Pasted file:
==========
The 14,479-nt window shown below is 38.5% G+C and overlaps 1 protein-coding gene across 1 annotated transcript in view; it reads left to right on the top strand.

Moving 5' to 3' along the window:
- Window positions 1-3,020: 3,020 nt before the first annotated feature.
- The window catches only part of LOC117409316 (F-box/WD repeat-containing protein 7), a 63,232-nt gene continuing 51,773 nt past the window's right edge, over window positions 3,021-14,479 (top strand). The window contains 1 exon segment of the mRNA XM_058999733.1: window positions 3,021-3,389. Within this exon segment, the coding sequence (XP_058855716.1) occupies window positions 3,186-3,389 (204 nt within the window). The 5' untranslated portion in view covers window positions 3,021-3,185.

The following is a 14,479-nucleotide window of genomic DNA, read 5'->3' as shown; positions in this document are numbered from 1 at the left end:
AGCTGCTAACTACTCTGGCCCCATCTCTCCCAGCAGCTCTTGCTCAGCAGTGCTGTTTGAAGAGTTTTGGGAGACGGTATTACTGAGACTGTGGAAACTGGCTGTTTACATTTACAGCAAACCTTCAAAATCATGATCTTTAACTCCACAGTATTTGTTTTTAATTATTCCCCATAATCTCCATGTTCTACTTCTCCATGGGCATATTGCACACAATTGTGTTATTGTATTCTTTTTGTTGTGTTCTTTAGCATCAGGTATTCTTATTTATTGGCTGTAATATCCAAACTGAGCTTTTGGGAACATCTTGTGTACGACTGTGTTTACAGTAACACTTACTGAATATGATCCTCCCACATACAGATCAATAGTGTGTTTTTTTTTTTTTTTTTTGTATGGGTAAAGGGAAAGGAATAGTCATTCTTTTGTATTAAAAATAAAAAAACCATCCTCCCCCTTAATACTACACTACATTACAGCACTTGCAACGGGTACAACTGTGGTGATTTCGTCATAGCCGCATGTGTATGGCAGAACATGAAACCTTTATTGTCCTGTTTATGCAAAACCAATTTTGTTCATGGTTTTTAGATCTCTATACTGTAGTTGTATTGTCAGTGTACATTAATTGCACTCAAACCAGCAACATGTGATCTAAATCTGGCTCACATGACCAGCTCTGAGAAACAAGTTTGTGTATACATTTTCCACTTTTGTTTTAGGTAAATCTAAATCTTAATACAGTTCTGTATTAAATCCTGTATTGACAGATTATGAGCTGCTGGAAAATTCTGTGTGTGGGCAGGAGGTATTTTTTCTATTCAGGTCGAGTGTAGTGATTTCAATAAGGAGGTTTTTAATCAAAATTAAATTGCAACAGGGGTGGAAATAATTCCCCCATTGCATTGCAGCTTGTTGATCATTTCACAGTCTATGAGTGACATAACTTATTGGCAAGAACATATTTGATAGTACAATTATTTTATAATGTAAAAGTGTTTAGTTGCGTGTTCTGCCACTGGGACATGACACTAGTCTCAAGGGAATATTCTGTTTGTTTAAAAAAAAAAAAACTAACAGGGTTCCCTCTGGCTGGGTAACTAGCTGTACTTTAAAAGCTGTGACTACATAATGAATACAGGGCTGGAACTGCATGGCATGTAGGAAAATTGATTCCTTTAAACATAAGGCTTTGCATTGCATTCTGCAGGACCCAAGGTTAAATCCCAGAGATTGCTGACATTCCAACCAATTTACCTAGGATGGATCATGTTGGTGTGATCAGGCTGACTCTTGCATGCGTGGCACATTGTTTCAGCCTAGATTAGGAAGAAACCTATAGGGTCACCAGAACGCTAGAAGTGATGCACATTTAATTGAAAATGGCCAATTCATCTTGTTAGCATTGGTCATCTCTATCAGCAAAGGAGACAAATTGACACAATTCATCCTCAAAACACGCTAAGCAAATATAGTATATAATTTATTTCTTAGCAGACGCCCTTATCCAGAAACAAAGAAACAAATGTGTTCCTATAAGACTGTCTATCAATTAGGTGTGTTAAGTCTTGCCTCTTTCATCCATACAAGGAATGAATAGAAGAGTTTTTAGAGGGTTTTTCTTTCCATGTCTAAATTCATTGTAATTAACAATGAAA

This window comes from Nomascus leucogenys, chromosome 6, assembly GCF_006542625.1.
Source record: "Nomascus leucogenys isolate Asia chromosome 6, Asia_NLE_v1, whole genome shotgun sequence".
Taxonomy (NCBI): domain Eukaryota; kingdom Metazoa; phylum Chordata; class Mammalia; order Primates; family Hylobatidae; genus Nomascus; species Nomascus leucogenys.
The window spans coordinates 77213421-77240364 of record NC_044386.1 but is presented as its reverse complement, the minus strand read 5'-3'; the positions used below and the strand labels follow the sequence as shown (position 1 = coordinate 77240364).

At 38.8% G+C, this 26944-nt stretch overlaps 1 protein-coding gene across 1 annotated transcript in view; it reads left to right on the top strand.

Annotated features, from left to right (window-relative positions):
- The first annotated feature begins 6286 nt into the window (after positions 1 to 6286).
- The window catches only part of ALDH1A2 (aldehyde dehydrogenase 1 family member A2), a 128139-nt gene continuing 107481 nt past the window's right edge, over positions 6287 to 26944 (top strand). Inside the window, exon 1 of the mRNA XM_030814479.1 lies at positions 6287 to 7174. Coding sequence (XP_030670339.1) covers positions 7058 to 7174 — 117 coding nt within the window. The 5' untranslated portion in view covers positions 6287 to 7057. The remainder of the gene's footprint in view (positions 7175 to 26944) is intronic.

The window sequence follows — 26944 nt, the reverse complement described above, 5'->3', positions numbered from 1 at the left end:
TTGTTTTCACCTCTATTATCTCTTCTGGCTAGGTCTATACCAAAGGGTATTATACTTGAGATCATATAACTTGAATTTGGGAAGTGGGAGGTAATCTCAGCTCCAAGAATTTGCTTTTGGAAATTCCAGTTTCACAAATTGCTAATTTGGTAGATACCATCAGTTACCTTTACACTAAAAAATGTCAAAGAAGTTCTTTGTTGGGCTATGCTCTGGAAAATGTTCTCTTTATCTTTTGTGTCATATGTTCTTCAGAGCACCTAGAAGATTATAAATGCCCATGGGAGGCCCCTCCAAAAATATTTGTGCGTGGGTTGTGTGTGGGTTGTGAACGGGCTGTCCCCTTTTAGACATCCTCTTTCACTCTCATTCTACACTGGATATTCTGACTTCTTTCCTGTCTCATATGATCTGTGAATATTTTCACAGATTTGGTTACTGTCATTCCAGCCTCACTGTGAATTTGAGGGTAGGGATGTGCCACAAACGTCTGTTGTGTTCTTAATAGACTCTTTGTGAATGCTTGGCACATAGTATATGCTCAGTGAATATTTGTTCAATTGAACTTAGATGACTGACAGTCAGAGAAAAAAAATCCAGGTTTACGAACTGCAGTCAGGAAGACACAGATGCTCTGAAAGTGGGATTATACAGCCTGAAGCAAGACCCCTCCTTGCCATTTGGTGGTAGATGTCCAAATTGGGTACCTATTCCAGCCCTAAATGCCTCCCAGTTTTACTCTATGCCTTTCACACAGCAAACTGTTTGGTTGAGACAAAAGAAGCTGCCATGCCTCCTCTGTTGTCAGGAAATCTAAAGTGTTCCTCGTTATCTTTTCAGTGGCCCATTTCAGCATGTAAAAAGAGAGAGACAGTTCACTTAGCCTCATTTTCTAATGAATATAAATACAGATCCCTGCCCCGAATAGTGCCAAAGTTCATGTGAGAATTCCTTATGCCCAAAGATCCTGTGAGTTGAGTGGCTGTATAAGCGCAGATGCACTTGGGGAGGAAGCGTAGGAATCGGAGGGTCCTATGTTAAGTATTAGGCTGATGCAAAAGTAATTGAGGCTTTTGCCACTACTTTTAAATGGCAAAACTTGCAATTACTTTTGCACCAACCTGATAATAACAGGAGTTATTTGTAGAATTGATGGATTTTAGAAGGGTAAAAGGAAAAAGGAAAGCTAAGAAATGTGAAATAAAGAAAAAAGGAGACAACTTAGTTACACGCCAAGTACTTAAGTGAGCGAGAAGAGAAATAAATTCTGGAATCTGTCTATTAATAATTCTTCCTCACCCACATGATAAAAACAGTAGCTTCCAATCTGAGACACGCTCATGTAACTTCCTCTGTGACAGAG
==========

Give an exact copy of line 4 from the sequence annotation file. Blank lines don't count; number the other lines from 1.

- The window catches only part of LOC117409316 (F-box/WD repeat-containing protein 7), a 63,232-nt gene continuing 51,773 nt past the window's right edge, over window positions 3,021-14,479 (top strand). The window contains 1 exon segment of the mRNA XM_058999733.1: window positions 3,021-3,389. Within this exon segment, the coding sequence (XP_058855716.1) occupies window positions 3,186-3,389 (204 nt within the window). The 5' untranslated portion in view covers window positions 3,021-3,185.